By Bill Pearson

    Data Analysis Expressions (DAX) can be used in formulas or expressions to calculate and return information from data already in our Power BI models. This Stairway series serves as a progressive introduction to DAX within the context of Power BI, examining the functions, operators and values involved, and examining their operation in practice examples. As a part of introducing DAX functions and overall capabilities, the Levels of the series will also offer a wealth of practical exposure to Power BI features as a part of putting DAX to work in our data models and visualizations.

  • Stairway to DLM Dashboard

    By Owen Priestley

    This stairway is designed to showcase the capabilities and value of DLM Dashboard, as well as teach you how to setup and use this free tool in your environment.

  • Stairway to Dynamic Data Masking

    By Steve Jones

    This stairway will examine Dynamic Data Data Masking, introduced in Azure SQL Database and SQL Server 2016. This should allow you to implement Dynamic Data Masking in your application, understanding the implications of the various masks used on different datatypes.

  • Stairway to Exploring Database Metadata

    By Phil Factor

    In addition to the data that our clients and customers store in a database, there is a tremendous amount of meta data, 'data about data', that describes how the database is set up, configured, and what the properties are for the various objects. This stairway aims to demystify and explain how you can query and use this meta data to more effectively manage your SQL Server Databases.

  • Stairway to Integration Services

    By Andy Leonard

    Integration Services is one of the most popular subsystems in SQL Server. It allows you to Extract, Transform, and Load (ETL) data between a variety of data sources and programmatically change data in any manner you can think of and script in C#.

  • Stairway to Machine Learning Services

    By ginger.grant

    This is a series designed to help you learn more about Machine Learning Services using both R and Python. We will cover the architecture, installation, configuration, and use of Machine Learning Services to run complex analysis on your data.

  • Stairway to MDX

    By Bill Pearson

    Multidimensional Expressions (MDX) is a standard query language, derived from SQL but geared specifically for OLAP databases. It also includes a calculation language, with syntax similar to spreadsheet formulas. It is an important skill for PowerPivot. Bill's new series for MDX starts right at the very beginning and takes us through all the basic functions of MDX, with plenty of practical examples.

  • Stairway to Row-Level Security

    By Steve Jones

    This series looks at row based access control in SQL Server 2016+ as implemented in the Row-Level Security feature.

  • Stairway to Server Management Objects (SMO)

    By Laerte Junior

    A look at the SMO classes and how they can be used with Powershell to configure, manage, and manipulate your SQL Server instances and databases.

  • Stairway to Server-side Tracing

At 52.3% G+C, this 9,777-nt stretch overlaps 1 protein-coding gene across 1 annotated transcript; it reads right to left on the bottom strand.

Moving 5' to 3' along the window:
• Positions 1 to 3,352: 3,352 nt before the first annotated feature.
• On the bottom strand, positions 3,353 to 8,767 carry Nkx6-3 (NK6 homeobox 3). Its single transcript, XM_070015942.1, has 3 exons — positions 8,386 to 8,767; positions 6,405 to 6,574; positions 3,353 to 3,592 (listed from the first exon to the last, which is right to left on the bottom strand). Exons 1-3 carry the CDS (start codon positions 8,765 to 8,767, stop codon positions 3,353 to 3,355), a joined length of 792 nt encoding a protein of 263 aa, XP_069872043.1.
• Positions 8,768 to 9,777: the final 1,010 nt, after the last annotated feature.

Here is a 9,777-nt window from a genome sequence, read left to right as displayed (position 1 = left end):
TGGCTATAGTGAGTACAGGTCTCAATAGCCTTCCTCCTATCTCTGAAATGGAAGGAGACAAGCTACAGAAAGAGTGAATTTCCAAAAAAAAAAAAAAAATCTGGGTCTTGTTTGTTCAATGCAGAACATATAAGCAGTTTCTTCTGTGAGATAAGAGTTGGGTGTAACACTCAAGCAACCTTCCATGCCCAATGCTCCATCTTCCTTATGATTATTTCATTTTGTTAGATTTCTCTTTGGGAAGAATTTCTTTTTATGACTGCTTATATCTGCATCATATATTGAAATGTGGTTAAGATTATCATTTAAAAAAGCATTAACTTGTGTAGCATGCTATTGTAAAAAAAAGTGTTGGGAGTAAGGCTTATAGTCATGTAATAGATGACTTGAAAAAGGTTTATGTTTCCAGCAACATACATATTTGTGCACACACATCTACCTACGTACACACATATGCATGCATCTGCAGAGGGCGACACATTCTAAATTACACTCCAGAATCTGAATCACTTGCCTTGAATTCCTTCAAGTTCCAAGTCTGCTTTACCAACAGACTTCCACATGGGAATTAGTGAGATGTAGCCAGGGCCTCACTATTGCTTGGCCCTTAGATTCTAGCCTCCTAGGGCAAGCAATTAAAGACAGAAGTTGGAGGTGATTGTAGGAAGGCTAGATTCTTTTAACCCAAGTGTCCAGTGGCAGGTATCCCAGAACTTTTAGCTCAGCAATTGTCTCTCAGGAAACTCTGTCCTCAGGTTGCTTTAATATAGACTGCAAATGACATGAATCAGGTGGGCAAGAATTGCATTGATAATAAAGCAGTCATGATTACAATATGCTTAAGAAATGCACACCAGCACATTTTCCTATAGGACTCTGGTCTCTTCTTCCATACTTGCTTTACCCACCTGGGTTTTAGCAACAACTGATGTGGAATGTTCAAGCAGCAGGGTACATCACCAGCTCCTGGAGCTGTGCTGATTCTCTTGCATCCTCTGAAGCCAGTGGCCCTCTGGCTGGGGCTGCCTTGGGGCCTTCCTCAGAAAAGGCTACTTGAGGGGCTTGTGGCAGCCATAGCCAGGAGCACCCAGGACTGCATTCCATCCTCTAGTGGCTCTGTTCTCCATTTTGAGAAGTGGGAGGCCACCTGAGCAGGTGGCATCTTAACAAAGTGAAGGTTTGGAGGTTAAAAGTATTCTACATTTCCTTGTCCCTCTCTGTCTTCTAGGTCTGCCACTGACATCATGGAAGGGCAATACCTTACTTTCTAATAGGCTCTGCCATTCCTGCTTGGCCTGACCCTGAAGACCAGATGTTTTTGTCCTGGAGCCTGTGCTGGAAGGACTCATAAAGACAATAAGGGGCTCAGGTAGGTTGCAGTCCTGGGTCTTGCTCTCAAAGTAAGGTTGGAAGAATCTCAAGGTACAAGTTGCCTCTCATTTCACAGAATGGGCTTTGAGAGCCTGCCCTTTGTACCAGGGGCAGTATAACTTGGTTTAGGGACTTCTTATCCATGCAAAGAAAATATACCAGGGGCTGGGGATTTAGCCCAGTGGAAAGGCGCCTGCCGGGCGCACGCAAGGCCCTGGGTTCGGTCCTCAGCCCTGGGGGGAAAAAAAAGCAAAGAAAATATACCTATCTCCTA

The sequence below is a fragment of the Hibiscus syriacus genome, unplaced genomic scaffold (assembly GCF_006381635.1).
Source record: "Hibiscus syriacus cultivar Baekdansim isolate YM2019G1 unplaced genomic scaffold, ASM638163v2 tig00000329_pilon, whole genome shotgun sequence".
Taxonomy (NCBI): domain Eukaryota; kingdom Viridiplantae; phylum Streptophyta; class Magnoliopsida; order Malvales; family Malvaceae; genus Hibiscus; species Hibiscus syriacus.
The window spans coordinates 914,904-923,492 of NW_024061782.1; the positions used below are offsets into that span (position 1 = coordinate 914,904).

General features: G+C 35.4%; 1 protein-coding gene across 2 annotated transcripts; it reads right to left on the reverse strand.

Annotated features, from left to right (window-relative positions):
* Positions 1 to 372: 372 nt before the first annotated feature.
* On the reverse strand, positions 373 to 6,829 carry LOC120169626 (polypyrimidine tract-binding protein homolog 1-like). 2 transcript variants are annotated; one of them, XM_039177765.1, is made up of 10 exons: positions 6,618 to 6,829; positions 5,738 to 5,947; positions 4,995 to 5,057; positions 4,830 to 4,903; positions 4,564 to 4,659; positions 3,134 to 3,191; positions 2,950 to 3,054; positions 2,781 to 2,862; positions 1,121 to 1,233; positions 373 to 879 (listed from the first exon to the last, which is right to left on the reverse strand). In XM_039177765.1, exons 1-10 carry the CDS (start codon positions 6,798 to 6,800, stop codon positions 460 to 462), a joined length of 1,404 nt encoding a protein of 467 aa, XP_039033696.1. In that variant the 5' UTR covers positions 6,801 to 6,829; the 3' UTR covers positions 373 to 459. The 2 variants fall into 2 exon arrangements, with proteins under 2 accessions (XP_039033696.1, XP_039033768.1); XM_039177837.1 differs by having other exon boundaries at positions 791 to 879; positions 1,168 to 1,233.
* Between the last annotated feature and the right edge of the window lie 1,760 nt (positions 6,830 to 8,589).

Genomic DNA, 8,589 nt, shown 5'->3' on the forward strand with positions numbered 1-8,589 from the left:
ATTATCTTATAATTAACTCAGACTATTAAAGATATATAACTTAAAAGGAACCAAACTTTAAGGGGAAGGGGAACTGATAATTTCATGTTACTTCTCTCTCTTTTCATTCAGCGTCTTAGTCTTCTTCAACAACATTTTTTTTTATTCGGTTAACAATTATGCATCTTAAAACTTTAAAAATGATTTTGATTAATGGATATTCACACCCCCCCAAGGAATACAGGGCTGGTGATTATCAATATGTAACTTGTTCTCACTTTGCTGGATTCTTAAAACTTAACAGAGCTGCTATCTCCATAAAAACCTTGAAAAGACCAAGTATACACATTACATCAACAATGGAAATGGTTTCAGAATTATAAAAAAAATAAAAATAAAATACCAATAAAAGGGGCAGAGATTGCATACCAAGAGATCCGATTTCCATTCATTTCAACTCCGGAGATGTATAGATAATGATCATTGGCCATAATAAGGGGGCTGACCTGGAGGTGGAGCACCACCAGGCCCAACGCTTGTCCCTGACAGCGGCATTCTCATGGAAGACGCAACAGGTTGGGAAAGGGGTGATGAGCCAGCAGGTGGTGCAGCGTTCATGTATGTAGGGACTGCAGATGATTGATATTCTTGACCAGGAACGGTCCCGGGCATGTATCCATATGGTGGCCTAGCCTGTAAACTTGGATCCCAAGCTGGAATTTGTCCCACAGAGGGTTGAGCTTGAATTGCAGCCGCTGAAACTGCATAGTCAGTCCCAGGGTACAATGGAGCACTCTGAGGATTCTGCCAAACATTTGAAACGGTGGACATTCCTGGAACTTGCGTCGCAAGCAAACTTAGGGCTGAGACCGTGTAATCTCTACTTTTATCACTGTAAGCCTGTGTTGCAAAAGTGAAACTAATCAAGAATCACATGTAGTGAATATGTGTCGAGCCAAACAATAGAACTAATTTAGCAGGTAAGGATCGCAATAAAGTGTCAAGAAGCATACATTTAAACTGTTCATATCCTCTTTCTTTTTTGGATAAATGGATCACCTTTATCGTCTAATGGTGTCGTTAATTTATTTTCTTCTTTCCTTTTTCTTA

By Dan Guzman

    Learn how to use the SQL Trace subsystem in SQL Server to audit your instances. This series will examine the basics of SQL Trace and teach you how to set up, schedule, and manage traces and the data generated.

  • Stairway to SQL Dialects

    By Joe Celko

    The SQL language has developed many dialects over the years, with MySQL, PostgreS and Oracle all popular extensions of the core language. This Stairway Series gives an overview of how SQL dialects formed and looks at some of the most commonly-used dialects in detail.

  • Stairway to SQL PowerShell

    By Ben Miller

    PowerShell is a powerful scripting tool that allows you to automate routine tasks, and script administrative tasks, allowing you to automate a lot of the routine work in a SQL envirionment. Ben Miller's Stairway Series introduces PowerShell from the beginning, guiding you through how to configure and get started with the framework before working towards more advanced scripting.

  • Stairway to SQL Server Agent

    By Richard Waymire

    SQL Server Agent is at the heart of any live database system. The Agent has a number of uses which aren't always obvious, and so a knowledge of the system is always useful, to developers as well as DBAs. Richard Waymire provides a simple explanation of its many uses.

  • Stairway to SQL Server Automated Database Testing

    By Sebastian Meine

    This Stairway Series will introduce you to the world of Test Automation, Test Driven Development (TDD) and Continuous Integration (CI), for databases. We'll discuss why automation is important, how to write a good test, what makes a good testing framework and how to build a continuous integration system.

  • Stairway to SQL Server Extended Events

    By Erin Stellato

    Erin Stellato, a Principal Consultant with SQLskills.com, explores the use of Extended Events as a diagnostic data collection tool or SQL Server. She describes how to define efficient low-overhead event sessions that exploit fully the vast number of events, as well as the powerful filtering and data collection options, offered by this new event collection infrastructure. She also demonstrates simple techniques to analyze event data and identify and troubleshoot the causes of poor SQL Server performance, such as long-running queries that consume vast amounts of CPU and I/O resources. It is time to embrace Extended Events and understand all that it has to offer, and Erin's stairway is the perfect place to start.

  • Stairway to SQL Server Indexes

    By David Durant

    Indexes are fundamental to database design, and tell the developer using the database a great deal about the intentions of the designer. Unfortunately indexes are too often added as an afterthought when performance issues appear. Here at last is a simple series of articles that should bring any database professional rapidly 'up to speed' with them